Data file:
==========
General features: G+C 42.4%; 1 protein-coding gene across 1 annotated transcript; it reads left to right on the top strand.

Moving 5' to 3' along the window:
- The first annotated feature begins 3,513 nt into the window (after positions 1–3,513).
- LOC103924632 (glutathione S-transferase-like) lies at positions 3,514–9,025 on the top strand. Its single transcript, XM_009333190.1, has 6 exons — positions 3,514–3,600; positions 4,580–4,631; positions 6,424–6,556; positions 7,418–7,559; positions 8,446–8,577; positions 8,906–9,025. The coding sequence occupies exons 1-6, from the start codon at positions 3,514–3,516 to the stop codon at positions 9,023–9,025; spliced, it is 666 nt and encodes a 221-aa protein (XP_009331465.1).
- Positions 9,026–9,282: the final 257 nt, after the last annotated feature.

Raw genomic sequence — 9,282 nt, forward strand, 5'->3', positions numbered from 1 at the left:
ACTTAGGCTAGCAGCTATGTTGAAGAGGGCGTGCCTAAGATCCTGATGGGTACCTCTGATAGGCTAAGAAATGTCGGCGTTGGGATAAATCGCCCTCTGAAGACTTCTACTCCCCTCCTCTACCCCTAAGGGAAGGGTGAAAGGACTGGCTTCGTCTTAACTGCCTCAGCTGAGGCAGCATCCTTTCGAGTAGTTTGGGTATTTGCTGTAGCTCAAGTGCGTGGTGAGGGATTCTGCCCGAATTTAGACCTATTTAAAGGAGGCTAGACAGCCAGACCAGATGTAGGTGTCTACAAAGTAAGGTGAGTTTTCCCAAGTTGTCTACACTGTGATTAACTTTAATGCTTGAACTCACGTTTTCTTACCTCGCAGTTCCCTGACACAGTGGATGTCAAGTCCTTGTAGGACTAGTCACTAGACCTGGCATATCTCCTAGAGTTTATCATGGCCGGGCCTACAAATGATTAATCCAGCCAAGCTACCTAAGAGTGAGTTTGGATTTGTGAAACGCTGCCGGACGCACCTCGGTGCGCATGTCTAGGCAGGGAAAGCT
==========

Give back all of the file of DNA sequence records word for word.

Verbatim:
General features: G+C 42.4%; 1 protein-coding gene across 1 annotated transcript; it reads left to right on the top strand.

Moving 5' to 3' along the window:
- The first annotated feature begins 3,513 nt into the window (after positions 1–3,513).
- LOC103924632 (glutathione S-transferase-like) lies at positions 3,514–9,025 on the top strand. Its single transcript, XM_009333190.1, has 6 exons — positions 3,514–3,600; positions 4,580–4,631; positions 6,424–6,556; positions 7,418–7,559; positions 8,446–8,577; positions 8,906–9,025. The coding sequence occupies exons 1-6, from the start codon at positions 3,514–3,516 to the stop codon at positions 9,023–9,025; spliced, it is 666 nt and encodes a 221-aa protein (XP_009331465.1).
- Positions 9,026–9,282: the final 257 nt, after the last annotated feature.

Raw genomic sequence — 9,282 nt, forward strand, 5'->3', positions numbered from 1 at the left:
ACTTAGGCTAGCAGCTATGTTGAAGAGGGCGTGCCTAAGATCCTGATGGGTACCTCTGATAGGCTAAGAAATGTCGGCGTTGGGATAAATCGCCCTCTGAAGACTTCTACTCCCCTCCTCTACCCCTAAGGGAAGGGTGAAAGGACTGGCTTCGTCTTAACTGCCTCAGCTGAGGCAGCATCCTTTCGAGTAGTTTGGGTATTTGCTGTAGCTCAAGTGCGTGGTGAGGGATTCTGCCCGAATTTAGACCTATTTAAAGGAGGCTAGACAGCCAGACCAGATGTAGGTGTCTACAAAGTAAGGTGAGTTTTCCCAAGTTGTCTACACTGTGATTAACTTTAATGCTTGAACTCACGTTTTCTTACCTCGCAGTTCCCTGACACAGTGGATGTCAAGTCCTTGTAGGACTAGTCACTAGACCTGGCATATCTCCTAGAGTTTATCATGGCCGGGCCTACAAATGATTAATCCAGCCAAGCTACCTAAGAGTGAGTTTGGATTTGTGAAACGCTGCCGGACGCACCTCGGTGCGCATGTCTAGGCAGGGAAAGCT